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New polyelectrolyte inks create fine-scale structures through direct writing


Direct-write assembly of 3-D micro-periodic structures. (a) Schematic illustration of the ink deposition process. (b) Three-dimensional periodic structure with a face-centered tetragonal geometry (filament diameter: 1 micron). Images courtesy Jennifer Lewis

Like spiders spinning webs, researchers at the University of Illinois at Urbana-Champaign are creating complex, three-dimensional structures with micron-size features using a robotic deposition process called direct-write assembly.

As reported in the March 25 issue of the journal Nature, Jennifer Lewis and her research team have developed novel inks that readily flow through micro-capillary nozzles and then rapidly solidify to retain their shape. Patterning such fine structures could be useful in applications such as drug-delivery, micro-fluidics, photonics and tissue engineering.

"This research builds upon our previous work with colloid-based inks, and represents a major step forward in both ink design and pattern resolution," said Lewis, a Willett Faculty Scholar and a professor of materials science and engineering and of chemical and biomolecular engineering at Illinois. "Because this new ink is based solely on polyelectrolyte mixtures rather than colloidal particles, we are able to produce three-dimensional periodic structures with feature sizes that are 100 times smaller than before."

The smallest feature size Lewis’ team has demonstrated so far is 500 nanometers. An entire three-dimensional structure can fit in the diameter of a human hair.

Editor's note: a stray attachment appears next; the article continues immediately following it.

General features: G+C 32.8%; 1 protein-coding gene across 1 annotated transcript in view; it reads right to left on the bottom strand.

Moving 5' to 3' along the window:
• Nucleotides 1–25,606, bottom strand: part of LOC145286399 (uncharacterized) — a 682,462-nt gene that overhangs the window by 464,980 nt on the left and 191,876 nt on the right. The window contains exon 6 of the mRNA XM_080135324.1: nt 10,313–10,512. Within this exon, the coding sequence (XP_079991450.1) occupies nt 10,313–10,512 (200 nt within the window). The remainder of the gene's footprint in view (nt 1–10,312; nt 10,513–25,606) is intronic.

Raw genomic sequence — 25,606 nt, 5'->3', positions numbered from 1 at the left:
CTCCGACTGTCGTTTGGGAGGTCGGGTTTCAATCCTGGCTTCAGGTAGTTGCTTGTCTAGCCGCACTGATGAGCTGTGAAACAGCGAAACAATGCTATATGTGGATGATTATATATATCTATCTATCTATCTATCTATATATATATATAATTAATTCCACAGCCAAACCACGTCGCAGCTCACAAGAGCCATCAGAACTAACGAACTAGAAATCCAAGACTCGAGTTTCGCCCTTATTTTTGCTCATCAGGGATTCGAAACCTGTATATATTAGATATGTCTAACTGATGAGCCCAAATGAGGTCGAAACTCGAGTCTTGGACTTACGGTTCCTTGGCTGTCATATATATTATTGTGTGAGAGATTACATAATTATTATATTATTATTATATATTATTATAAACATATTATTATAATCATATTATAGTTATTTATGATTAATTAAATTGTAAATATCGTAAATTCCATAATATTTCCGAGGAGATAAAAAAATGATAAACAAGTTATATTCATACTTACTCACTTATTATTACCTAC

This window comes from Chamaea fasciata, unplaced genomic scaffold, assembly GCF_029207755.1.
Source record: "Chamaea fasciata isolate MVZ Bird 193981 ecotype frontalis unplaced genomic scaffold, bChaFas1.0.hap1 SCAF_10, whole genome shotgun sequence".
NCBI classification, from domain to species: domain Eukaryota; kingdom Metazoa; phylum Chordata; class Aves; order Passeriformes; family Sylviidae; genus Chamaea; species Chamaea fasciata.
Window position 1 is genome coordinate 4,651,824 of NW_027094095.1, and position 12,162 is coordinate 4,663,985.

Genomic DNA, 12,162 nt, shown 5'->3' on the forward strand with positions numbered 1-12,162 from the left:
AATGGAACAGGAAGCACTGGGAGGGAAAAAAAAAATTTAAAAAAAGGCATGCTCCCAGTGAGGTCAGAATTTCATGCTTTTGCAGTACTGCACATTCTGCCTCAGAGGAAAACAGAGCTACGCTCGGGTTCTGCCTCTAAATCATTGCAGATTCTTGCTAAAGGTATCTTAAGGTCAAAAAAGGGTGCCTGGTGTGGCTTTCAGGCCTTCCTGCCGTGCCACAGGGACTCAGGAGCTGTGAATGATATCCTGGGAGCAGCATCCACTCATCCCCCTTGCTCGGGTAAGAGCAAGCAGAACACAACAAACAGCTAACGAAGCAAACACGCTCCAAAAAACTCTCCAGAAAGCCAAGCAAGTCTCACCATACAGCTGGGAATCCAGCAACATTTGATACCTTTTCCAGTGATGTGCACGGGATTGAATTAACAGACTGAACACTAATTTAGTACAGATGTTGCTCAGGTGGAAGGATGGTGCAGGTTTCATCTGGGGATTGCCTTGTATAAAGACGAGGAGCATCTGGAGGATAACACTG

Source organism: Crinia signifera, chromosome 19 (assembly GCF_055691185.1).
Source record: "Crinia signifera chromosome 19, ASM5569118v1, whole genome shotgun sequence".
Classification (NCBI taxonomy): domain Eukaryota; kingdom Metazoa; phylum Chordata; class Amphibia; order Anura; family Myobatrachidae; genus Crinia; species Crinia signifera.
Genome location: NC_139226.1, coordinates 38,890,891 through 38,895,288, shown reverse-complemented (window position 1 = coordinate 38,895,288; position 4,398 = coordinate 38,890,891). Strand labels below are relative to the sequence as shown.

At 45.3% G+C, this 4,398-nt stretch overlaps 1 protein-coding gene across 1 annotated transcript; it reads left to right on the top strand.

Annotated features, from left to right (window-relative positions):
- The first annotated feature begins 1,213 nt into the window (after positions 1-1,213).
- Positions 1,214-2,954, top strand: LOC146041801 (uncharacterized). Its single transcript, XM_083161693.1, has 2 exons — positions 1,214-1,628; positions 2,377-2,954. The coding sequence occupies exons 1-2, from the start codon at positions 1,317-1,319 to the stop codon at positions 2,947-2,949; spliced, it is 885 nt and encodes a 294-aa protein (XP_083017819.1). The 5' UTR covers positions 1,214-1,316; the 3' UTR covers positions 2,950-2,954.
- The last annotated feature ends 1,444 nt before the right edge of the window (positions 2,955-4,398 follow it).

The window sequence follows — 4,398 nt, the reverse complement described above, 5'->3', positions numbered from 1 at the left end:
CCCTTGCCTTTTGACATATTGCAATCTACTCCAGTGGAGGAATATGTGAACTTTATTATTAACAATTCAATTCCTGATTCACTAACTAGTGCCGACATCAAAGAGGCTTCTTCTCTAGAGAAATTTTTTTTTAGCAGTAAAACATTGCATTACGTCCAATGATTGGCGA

"The new inks are low-viscosity fluids created by combining oppositely charged polyelectrolyte complexes," Lewis said. "The ink viscosity can be tailored over a wide range to control its flow through fine deposition nozzles of varying diameter."

A spider creates its web by secreting a concentrated protein solution through its spinneret to produce fine silk filaments. "We drew inspiration from this natural process to guide our ink design," said graduate student Gregory Gratson, who helped develop the inks. "For example, we worked in a similar concentration range as spider-spinning dope, though our ink structure is significantly less complicated."

To produce the desired three-dimensional structure, the extruded ink is deposited into a coagulation reservoir containing deionized water and isopropyl alcohol, Gratson said. Solidification of the ink is induced by electrostatic interactions in a water-rich reservoir or by solvent-quality effects in an alcohol-rich reservoir. A careful balance is needed so that the extruded ink filament is elastic enough to maintain its shape while spanning the structure, but flexible enough to adhere to other filaments. Dispensed from a syringe by a computer-controlled, three-axis micropositioner, the polyelectrolyte ink exits the nozzle as a continuous filament that is deposited into a reservoir on the substrate surface, yielding a two-dimensional pattern. After the first layer is generated, the nozzle is raised and another layer is deposited. This process is repeated until the desired three-dimensional structure is produced.

The precisely patterned parts could be used as bio-scaffolds, micro-fluidic networks, sensor arrays or templates for photonic materials.

Graduate student Mingjie Xu is also a co-author of the paper. The U.S. Department of Energy and the U.S. Army Research Office MURI program funded this work.

James E. Kloeppel | UIUC
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